Back in June when I was at C.a.R Firearms talking to Fred Hastings about how he uses a digital protractor at his workbench, I was introduced to Vortex’s Torque Wrench Mounting Kit. Fred has a nice selection of torque wrenches which include the usual (and some unusual) choices, but his go-to choice is the fairly new Vortex.
Fred (above) likes the Vortex wrench due to its ergonomic features and the available one inch-pound increment readings. That was enough to spark my interest.
I fondled the wrench in Fred’s shop, but didn’t use it. At home I frequently use the Wheeler F.A.T. Wrench (above, left) and Fix It Sticks Ultimate Kit (not pictured), but I wanted to know how the Vortex stacks up.
The kit comes with six bits, one 1/2″ socket, and a 1/4″ adapter – everything is clearly and conveniently stamped with its size. I also like that Vortex has taken the time to list which bit works with which applicable Vortex product to remove any confusion. Included are:
• 3/16” Hex bit – Fits Vortex Bobro mounts
• 2.5mm Hex bit – Fits Razor Red Dot
• 3mm Hex bit – Fits Hunter rings, CM-202 and CM-203
• T15 Torx bit – Fits Viper rings and Tactical rings
• T25 Torx bit – Fits PMR rings
• 1/2″ Socket – Fits Tactical rings
• 10mm Wide Screwdriver bit – Fits Hunter and Viper clamp bolt
• 1/4″ Socket adapter
The Vortex wrench comes with three fewer bits than the F.A.T. Wrench, but has a better mix of higher-quality Metric and Standard bits. The T15 Torx bit and 1/4″ adapter are the only two common bits across both kits. The good news is that bits are almost literally a dime a dozen, so buying a few to fit your needs shouldn’t be a deterrent – it’s the quality of the wrench that counts.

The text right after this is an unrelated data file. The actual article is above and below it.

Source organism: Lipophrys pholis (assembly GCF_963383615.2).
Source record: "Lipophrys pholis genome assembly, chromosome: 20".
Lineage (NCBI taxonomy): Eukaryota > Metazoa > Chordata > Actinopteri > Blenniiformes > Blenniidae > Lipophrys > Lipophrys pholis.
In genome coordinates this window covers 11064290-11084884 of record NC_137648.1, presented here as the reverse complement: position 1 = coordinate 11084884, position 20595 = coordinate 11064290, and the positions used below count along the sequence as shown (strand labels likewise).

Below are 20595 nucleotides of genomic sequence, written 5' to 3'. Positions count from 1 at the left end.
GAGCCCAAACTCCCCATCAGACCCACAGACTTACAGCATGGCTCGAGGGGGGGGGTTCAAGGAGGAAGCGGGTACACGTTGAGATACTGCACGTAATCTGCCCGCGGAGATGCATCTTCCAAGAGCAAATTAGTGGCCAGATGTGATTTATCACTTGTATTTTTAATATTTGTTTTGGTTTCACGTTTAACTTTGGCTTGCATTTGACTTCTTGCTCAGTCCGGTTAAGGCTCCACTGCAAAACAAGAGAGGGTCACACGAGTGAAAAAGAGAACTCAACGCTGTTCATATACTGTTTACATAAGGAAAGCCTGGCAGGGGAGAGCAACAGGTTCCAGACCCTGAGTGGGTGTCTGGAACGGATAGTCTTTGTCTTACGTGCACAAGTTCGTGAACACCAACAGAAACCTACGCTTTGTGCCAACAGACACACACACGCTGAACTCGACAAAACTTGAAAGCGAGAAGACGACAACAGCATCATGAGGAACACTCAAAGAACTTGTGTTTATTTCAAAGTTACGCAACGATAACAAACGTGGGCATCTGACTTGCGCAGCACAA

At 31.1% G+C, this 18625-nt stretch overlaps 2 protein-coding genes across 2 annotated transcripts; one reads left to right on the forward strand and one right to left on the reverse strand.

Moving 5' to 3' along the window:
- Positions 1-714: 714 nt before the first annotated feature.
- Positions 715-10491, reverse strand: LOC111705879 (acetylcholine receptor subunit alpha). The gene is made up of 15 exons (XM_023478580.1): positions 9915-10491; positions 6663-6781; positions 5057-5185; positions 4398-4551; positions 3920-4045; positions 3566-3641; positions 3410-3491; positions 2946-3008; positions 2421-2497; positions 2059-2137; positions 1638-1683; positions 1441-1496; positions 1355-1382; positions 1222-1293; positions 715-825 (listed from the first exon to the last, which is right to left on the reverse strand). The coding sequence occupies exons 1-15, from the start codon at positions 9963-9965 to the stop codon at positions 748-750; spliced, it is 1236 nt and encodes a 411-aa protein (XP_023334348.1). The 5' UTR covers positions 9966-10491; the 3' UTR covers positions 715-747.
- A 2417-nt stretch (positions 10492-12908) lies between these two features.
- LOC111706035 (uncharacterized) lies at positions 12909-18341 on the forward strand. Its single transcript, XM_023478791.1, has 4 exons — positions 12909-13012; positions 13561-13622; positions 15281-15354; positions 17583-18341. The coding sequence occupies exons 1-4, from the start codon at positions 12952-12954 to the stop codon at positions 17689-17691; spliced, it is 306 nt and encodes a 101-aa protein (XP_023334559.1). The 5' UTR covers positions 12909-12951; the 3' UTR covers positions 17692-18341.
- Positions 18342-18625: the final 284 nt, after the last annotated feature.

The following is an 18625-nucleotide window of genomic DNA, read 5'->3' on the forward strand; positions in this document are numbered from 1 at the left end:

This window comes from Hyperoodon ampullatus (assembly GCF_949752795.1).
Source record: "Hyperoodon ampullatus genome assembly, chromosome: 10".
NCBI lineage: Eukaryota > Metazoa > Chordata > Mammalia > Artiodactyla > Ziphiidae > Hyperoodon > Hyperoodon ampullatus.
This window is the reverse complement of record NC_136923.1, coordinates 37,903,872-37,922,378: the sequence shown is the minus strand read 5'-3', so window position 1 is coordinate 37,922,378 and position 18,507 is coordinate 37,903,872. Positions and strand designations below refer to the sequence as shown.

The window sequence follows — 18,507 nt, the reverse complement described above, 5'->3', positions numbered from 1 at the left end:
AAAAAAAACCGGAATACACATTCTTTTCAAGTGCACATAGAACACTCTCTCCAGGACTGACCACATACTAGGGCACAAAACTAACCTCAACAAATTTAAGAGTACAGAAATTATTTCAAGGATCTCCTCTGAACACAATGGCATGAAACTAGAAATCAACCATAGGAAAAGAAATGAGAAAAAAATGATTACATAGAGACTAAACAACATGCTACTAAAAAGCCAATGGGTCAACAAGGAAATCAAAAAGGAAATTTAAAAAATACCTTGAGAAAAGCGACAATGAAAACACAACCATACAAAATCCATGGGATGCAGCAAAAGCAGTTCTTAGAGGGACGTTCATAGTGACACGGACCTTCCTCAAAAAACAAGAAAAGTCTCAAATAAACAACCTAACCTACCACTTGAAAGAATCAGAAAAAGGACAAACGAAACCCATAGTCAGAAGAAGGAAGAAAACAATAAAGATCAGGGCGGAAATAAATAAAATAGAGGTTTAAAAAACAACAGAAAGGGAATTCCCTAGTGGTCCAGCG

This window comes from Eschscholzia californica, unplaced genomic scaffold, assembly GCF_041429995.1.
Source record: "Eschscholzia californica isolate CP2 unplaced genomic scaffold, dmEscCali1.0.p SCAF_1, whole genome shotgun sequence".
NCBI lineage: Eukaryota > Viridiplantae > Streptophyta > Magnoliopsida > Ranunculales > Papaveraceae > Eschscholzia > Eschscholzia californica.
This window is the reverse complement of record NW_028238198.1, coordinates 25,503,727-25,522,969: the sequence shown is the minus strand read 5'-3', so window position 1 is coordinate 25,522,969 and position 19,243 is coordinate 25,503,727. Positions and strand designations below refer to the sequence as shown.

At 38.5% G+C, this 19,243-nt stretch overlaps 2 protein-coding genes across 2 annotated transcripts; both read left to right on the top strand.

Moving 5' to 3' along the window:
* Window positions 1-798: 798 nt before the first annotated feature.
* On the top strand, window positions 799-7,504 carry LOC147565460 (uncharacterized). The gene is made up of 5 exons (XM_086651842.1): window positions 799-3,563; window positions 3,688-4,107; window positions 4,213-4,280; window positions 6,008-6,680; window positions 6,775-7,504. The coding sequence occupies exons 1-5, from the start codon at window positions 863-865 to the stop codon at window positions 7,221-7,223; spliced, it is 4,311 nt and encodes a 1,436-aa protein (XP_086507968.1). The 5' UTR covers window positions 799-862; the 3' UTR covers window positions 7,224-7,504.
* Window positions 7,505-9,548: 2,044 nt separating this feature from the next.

Just like with the F.A.T. Wrench, Vortex issues a certificate of calibration with each unit. It includes ISO testing standard number, test date, readings, and also notes the serial number of the wrench. When I compared my Wheeler and Vortex cards, I found the Vortex wrench has better test ratings.
The wrench itself begins with a form factor we’re all used to – the ages-old screwdriver handle. After using Wheeler’s awkwardly obese and poorly-balanced F.A.T. Wrench for years, the Vortex wrench immediately felt natural and, quite frankly, was a relief on my wrist. The rubber grip is just about perfect ergonomically.
Adjusting the wrench within its range of 10 inch-pounds to 50 inch-pounds is a snap – and can be done 1 inch-pound at a time. Not many other wrenches will allow such granular adjustment and that feature may be the top reason to consider the Vortex.
To adjust the wrench, simply pull the spring-retained gold ring down, rotate the handle until your desired setting has been reached (as indicated by the intersection of the 1 inch-pound hash mark at the vertical 10 inch-pound line), and release the gold ring into the locked position. The handle rotates very smoothly and provides a subtle indication that can be felt as each 1 inch-pound hash mark crosses the vertical indicator line.